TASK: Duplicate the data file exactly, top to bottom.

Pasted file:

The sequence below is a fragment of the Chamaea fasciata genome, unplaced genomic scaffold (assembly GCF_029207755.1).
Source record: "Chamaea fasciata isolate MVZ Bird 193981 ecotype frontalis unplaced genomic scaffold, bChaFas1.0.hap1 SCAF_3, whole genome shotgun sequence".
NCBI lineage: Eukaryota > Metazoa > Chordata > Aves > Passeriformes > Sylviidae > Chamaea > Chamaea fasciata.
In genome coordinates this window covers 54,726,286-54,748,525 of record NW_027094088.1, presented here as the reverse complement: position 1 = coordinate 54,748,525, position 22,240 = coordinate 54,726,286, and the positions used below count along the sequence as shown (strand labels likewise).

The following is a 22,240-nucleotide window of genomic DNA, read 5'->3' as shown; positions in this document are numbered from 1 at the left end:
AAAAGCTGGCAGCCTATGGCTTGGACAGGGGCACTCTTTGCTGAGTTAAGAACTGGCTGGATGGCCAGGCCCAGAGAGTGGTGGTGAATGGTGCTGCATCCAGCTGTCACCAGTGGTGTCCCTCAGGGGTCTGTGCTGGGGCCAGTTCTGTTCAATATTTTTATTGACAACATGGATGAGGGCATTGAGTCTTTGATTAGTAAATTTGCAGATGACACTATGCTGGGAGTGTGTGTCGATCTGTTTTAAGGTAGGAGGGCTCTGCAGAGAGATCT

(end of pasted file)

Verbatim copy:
The sequence below is a fragment of the Chamaea fasciata genome, unplaced genomic scaffold (assembly GCF_029207755.1).
Source record: "Chamaea fasciata isolate MVZ Bird 193981 ecotype frontalis unplaced genomic scaffold, bChaFas1.0.hap1 SCAF_3, whole genome shotgun sequence".
NCBI lineage: Eukaryota > Metazoa > Chordata > Aves > Passeriformes > Sylviidae > Chamaea > Chamaea fasciata.
In genome coordinates this window covers 54,726,286-54,748,525 of record NW_027094088.1, presented here as the reverse complement: position 1 = coordinate 54,748,525, position 22,240 = coordinate 54,726,286, and the positions used below count along the sequence as shown (strand labels likewise).

The following is a 22,240-nucleotide window of genomic DNA, read 5'->3' as shown; positions in this document are numbered from 1 at the left end:
AAAAGCTGGCAGCCTATGGCTTGGACAGGGGCACTCTTTGCTGAGTTAAGAACTGGCTGGATGGCCAGGCCCAGAGAGTGGTGGTGAATGGTGCTGCATCCAGCTGTCACCAGTGGTGTCCCTCAGGGGTCTGTGCTGGGGCCAGTTCTGTTCAATATTTTTATTGACAACATGGATGAGGGCATTGAGTCTTTGATTAGTAAATTTGCAGATGACACTATGCTGGGAGTGTGTGTCGATCTGTTTTAAGGTAGGAGGGCTCTGCAGAGAGATCT